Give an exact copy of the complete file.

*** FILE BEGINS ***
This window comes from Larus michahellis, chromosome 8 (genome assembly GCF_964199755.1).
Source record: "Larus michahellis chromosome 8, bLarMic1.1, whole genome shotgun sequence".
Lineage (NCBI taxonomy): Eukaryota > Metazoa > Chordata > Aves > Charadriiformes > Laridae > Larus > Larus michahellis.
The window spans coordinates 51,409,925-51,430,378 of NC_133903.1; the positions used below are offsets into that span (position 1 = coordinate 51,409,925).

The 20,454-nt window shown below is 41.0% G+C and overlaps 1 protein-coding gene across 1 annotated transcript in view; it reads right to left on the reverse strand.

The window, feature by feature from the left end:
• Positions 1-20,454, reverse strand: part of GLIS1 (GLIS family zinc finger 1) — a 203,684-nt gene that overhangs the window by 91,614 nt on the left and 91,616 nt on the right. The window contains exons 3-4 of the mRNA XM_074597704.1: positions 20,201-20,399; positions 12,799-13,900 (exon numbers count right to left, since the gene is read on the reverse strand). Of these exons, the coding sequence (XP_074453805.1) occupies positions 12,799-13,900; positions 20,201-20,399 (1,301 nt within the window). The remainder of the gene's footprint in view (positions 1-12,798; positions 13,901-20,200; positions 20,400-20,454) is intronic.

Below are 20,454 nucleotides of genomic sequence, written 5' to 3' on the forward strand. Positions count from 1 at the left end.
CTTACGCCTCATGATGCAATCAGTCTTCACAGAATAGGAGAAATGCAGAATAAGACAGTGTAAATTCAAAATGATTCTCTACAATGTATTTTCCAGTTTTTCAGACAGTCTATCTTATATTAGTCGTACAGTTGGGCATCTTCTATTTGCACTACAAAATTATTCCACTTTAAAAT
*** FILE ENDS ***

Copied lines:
This window comes from Larus michahellis, chromosome 8 (genome assembly GCF_964199755.1).
Source record: "Larus michahellis chromosome 8, bLarMic1.1, whole genome shotgun sequence".
Lineage (NCBI taxonomy): Eukaryota > Metazoa > Chordata > Aves > Charadriiformes > Laridae > Larus > Larus michahellis.
The window spans coordinates 51,409,925-51,430,378 of NC_133903.1; the positions used below are offsets into that span (position 1 = coordinate 51,409,925).

The 20,454-nt window shown below is 41.0% G+C and overlaps 1 protein-coding gene across 1 annotated transcript in view; it reads right to left on the reverse strand.

The window, feature by feature from the left end:
• Positions 1-20,454, reverse strand: part of GLIS1 (GLIS family zinc finger 1) — a 203,684-nt gene that overhangs the window by 91,614 nt on the left and 91,616 nt on the right. The window contains exons 3-4 of the mRNA XM_074597704.1: positions 20,201-20,399; positions 12,799-13,900 (exon numbers count right to left, since the gene is read on the reverse strand). Of these exons, the coding sequence (XP_074453805.1) occupies positions 12,799-13,900; positions 20,201-20,399 (1,301 nt within the window). The remainder of the gene's footprint in view (positions 1-12,798; positions 13,901-20,200; positions 20,400-20,454) is intronic.

Below are 20,454 nucleotides of genomic sequence, written 5' to 3' on the forward strand. Positions count from 1 at the left end.
CTTACGCCTCATGATGCAATCAGTCTTCACAGAATAGGAGAAATGCAGAATAAGACAGTGTAAATTCAAAATGATTCTCTACAATGTATTTTCCAGTTTTTCAGACAGTCTATCTTATATTAGTCGTACAGTTGGGCATCTTCTATTTGCACTACAAAATTATTCCACTTTAAAAT